Music to her ears: Ann Li "belongs more" this time around in Melbourne

Music to her ears: Ann Li "belongs more" this time around in Melbourne

Whether it’s her personality or perspective, the 20-year-old American rolled with the punches of her hard quarantine, and reached her first WTA semifinal on Saturday at the Grampians Trophy.

Editor's Note: Li defeated Sorana Cirstea, 6-3, 6-1, in the quarterfinals of the Grampians Trophy, before adding a  7-6 (5), 6-7 (5) [10-6] victory over Jennifer Brady on Sunday. Li, along with Anett Kontaveit, will receive finalist points and prize money after the WTA decided not to stage the title match with the Australian Open commencing Monday.

When 72 players learned they would be forced to stay inside for two weeks after touching down in Melbourne, the tennis community witnessed all kinds of reactions through mid-January. One group let their creative sides out—to the delight of social media. Another set expressed their displeasure with the hand dealt. One player shared, on two occasions, a unexpected roommate creeping across the floor.

A cluster of competitors stayed under the radar—like Ann Li. Whether it’s due to her personality or perspective, the 20-year-old kept to herself, rolling with the punches to meet a new set of physical and mental challenges presented by the hard quarantine.

“I'm more chill. I didn't get riled up about the situation, because there's nothing we can do,” Li tells “Tennis Australia and everyone, they were so generous [with] gym equipment and food. So I can't complain, honestly.”

Li set a daily schedule. She worked out twice a day, at 9 a.m. and again between 2 and 3 p.m. Using her mattress as a backboard was common practice, as was shadow swinging. There were plenty of tunes to keep the vibe going, too. Li relies on music as an outlet to escape, though, as she points out, there’s work to be done with reconnecting to her own musicality.  

“I should probably change that, because I haven't really played [the ukulele] in a while. I also have a guitar, but I'm still learning that. But I don't have anything with me here,” Li shares. “I'm not working on any music. I would love to, actually. I always had a thing with music. I really love it.

“I definitely listened to music way too much, especially in the 14 days in the room, just blasting music all day long. I'm glad the walls were thick, so nobody heard me all the time.”

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When finally released to train outside, Li left appreciating her level of professionalism.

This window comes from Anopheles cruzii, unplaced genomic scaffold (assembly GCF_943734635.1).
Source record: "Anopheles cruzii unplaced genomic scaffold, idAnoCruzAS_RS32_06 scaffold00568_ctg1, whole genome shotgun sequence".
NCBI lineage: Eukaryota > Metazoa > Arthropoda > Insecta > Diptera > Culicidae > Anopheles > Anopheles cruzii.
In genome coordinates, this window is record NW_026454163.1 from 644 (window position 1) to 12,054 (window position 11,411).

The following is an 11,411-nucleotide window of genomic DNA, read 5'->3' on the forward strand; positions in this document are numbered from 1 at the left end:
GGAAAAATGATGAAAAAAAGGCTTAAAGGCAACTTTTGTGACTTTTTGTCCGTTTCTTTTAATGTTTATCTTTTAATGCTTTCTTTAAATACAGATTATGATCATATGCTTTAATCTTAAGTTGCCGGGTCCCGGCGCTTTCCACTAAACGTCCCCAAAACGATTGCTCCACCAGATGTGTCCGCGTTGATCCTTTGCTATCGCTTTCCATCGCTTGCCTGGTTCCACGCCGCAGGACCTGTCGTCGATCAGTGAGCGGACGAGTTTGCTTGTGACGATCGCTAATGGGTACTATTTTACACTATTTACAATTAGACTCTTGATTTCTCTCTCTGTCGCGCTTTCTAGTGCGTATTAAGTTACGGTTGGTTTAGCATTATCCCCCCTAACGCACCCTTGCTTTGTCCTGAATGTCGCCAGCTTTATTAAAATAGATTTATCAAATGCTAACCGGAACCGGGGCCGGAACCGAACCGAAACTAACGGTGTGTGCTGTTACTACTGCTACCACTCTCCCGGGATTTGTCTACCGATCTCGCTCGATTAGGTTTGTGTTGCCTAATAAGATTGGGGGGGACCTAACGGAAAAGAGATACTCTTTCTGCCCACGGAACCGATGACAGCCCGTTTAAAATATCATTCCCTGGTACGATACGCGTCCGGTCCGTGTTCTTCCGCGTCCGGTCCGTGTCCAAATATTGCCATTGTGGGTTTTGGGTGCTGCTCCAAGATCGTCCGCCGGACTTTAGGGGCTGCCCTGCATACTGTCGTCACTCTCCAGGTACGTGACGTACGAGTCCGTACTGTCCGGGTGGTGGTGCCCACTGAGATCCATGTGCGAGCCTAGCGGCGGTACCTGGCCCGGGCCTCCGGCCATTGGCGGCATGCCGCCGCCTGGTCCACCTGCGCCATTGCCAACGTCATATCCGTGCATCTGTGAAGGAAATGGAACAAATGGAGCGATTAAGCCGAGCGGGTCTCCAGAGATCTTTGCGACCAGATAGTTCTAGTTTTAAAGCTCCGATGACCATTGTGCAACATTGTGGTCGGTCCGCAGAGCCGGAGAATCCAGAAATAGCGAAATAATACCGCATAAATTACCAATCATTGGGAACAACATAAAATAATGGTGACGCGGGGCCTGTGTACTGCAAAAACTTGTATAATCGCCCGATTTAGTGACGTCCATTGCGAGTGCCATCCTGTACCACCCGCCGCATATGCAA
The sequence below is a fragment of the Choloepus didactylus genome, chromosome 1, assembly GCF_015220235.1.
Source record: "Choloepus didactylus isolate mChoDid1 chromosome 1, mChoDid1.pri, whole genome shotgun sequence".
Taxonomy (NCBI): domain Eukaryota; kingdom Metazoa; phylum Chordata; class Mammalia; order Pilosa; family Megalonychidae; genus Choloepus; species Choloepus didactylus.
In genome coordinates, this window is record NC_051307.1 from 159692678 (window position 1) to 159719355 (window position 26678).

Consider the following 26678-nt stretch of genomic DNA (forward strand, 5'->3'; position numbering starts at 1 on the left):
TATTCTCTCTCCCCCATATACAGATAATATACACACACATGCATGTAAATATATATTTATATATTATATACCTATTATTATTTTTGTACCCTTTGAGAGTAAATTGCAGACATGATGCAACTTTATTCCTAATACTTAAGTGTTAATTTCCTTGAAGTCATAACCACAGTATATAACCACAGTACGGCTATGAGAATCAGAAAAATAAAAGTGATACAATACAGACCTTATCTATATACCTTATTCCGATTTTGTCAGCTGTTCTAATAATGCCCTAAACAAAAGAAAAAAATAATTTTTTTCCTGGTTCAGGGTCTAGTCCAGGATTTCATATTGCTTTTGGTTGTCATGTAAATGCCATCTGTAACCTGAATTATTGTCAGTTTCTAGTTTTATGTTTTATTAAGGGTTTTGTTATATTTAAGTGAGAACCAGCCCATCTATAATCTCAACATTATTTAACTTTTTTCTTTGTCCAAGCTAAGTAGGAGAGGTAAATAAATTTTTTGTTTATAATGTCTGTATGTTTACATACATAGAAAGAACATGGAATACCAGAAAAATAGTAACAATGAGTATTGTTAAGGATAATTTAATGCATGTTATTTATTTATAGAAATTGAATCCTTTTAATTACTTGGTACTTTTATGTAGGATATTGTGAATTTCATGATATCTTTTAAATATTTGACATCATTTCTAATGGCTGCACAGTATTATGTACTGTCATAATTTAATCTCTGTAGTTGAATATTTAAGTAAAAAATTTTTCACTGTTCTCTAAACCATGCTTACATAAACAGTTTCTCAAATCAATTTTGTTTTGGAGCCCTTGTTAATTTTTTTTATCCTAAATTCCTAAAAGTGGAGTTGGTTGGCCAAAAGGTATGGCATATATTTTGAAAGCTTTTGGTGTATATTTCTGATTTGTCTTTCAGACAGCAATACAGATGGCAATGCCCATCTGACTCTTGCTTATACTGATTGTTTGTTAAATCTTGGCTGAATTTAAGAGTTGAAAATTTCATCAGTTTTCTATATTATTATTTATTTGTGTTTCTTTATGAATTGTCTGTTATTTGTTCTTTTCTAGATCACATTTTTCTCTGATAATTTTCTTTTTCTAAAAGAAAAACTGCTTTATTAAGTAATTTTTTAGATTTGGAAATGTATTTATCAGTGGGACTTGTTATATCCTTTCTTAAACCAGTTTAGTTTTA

“I'm actually pretty proud of the work I put in in that room,” she professes.

When she hit the practice court, Li was confident her hotel grind would translate to her on-court timing. She still moderated expectations on her level and, like others in her situation, has dealt with soreness along the way. But all has turned out positively thus far for the rising American.

To create equity for the players who underwent a hard quarantine, the WTA added a special 500-level event for that group this week in Melbourne. Having seen her opening Grampians Trophy opponent, Ellen Perez, retire down 3-5, Li next faced Veronika Kudermetova on Friday. The Russian started the year with a bang, defeating Anett Kontaveit and Elina Svitolina en route to a runner-up finish in Abu Dhabi.

Kudermetova led early, and held three set points on her serve at 5-4, 40-0. Li didn’t yield, saving them all to snatch the first set. Mid-way through the second, heavy rain suspended play. When the two returned, Li surged, winning four of five games to advance, 7-5, 6-3, and reach her first WTA quarterfinal—where she'll face Sorana Cirstea Saturday. 

“I didn't know that much about her, but I knew she was a big hitter,” she says. “I was really just trying to stay super physical with my legs when she hits that big ball. I was down in the first set, down set points, and I just tried to stay strong and make her hit an extra ball. And luckily it worked. So that kind of helped me.”

It's an example of that evolved mindset that pushed Li inside the Top 100 at the end of last season. When Li arrived at Melbourne Park in January 2020, her ranking stood at No. 142. She qualified for her first major main draw, saving a pair of match points to topple No. 1 seed Ana Bogdan in the final round. Another milestone win over Lizette Cabrera followed, before eventual champion Sofia Kenin ended her run.

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After the WTA shutdown, Li went a step further at the US Open, dropping just three games to oust No. 13 seed Alison Riske in the second round. An $80k ITF title in Tyler, Texas capped a peculiar—yet prosperous—year on tour for the King of Prussia, Pa. native, though her work never really stopped. Putting in a long and demanding fitness-driven pre-season, Li came to Australia with bigger expectations and greater self-assurance.

“Compared to last year, I feel like I belong here more. I think overall, my body physically is a lot stronger,” the world No. 99 says. “Tennis-wise, I’m trying to cut back on the errors and molding into a solid, ‘This is how I play every time’ game plan.

“I love playing here. I love the vibes, the site, the people and the food.”

Speaking of food—Li's caffeine fix isn’t a mainstream choice in Melbourne, but if grabbing hot chocolate is anything like her fruitful hard quarantine routine, there’s no need to break it.